Learn About Arizona’s Big Cats
Mountain lions are an important part of Arizona’s ecosystem, but over time a number of misconceptions about mountain lions have been perpetuated. Read the FAQ document below to learn the facts about mountain lions and to clear up misconceptions.
Frequently Asked Questions
What is the status of mountain lions in Arizona?
Mountain lions are not an endangered, threatened, or sensitive species in Arizona. An independent scientific organization, the International Union of Conservation in Nature, documents that mountain lion populations are expanding in North America and are listed as a species of “Least Concern,” a ranking that supports that mountain lions are not at risk in any fashion. In Arizona, mountain lions are expanding into regions where they were once rare, supporting the fact that in this state mountain lions are following the continental pattern of expanding.
Does Arizona have a “trophy” mountain lion hunt?
No, mountain lions are managed as are all hunted wildlife for sustainable harvest in a fashion that does not put the species at risk. To ensure this, all mountain lions that are harvested by hunters have to be physically checked in at an Arizona Game and Fish Department office so data can be collected on the age and sex of the animal so that population status can be monitored. The term “trophy” has repeatedly been misused to mislead people into a distorted view of mountain lion harvest.
How are mountain lions managed in Arizona?
Mountain lions are regulated by several statutes and Commission Order. For example, it is unlawful to harvest a female lion with kittens or to harvest a spotted kitten. The Department has implemented several changes to update “best management practices” as part of the agency’s adaptive management protocols that dictate the Commission evaluate and establish management guidelines on a periodic basis. An example of these changes is the establishment of several zones in the state with harvest thresholds that would close the season in that zone when a predetermined number of mountain lions have been harvested in that zone.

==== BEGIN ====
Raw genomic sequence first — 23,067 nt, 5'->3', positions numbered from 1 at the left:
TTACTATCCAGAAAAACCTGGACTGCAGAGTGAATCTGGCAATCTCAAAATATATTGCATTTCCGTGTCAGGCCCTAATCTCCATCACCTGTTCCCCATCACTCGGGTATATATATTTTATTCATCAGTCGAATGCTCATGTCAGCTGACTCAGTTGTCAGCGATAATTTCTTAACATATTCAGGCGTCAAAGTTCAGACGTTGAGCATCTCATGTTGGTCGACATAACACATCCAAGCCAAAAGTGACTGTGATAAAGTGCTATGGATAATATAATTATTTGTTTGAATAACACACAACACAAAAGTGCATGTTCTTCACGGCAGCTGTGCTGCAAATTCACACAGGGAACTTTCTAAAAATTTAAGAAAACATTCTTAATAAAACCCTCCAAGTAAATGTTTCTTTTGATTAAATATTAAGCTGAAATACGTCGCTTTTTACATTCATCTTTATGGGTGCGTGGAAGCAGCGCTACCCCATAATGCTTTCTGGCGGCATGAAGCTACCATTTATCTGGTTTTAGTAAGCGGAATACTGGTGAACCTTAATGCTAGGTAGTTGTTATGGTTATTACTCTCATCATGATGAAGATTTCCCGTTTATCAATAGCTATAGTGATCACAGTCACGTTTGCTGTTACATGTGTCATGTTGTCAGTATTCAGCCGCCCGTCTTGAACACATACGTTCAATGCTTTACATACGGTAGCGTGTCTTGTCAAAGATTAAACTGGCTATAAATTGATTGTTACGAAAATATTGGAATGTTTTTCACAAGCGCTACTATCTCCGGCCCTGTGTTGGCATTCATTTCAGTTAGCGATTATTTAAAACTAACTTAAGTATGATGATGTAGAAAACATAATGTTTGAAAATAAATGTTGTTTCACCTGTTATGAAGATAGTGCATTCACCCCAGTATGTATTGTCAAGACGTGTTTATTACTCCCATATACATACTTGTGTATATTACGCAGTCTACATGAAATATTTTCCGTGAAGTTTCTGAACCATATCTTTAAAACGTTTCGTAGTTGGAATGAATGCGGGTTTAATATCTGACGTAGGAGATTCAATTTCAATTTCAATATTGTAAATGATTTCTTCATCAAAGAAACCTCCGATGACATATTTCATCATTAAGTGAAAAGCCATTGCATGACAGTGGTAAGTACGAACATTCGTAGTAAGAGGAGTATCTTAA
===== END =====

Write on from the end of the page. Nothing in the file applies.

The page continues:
What data does the Department use to manage mountain lions?
Mountain lions are difficult to survey due to their cryptic behaviors, and similarly to most wildlife agencies, the Department manages this species on data that are derived from harvested animals. Every harvested mountain lion has to be physically checked in by a Department employee so age and sex data can be collected and analyzed to determine the age distribution of harvested animals. These data are used to create a demographic representation of the population in the wild. In addition, the Department uses harvested female data to adjust open areas if a predetermined percentage of the harvest is adult females. This threshold, which is based on the best available science, has never been met in Arizona.
Is there any indication that mountain lion harvest in Arizona is not sustainable?
No, to the contrary, all of the harvest data that the Department uses to ensure sustainable populations suggests that the population is stable to increasing in many parts of the state. The age distribution is “normally distributed,” a measure that suggests that based on the best available literature, the population is not being over exploited. The age of every harvested animal is determined by “cementum aging” techniques, a time-proven method to assess age.
Is there concern that an unmanaged mountain lion population will affect other wildlife species?
This is a complicated question, but it is well established that prey base (animals available for predators to feed on) can be a limiting factor for top predators, and mountain lions are no exception. It is feasible that in the area where Mexican wolves are being established, an unregulated mountain lion population, coupled with a growing Mexican wolf population, could adversely affect the prey base and in turn adversely impact both predatory species.
If mountain lion populations are not effectively managed, will there be an increase in human-lion conflicts?
In looking at California, where mountain lion sport harvest has been banned for decades, there has been an increase in lion-human conflicts. While it is difficult to determine cause and effect, there has been an increase and the same is a potential in Arizona.
What is Arizona’s mountain lion population?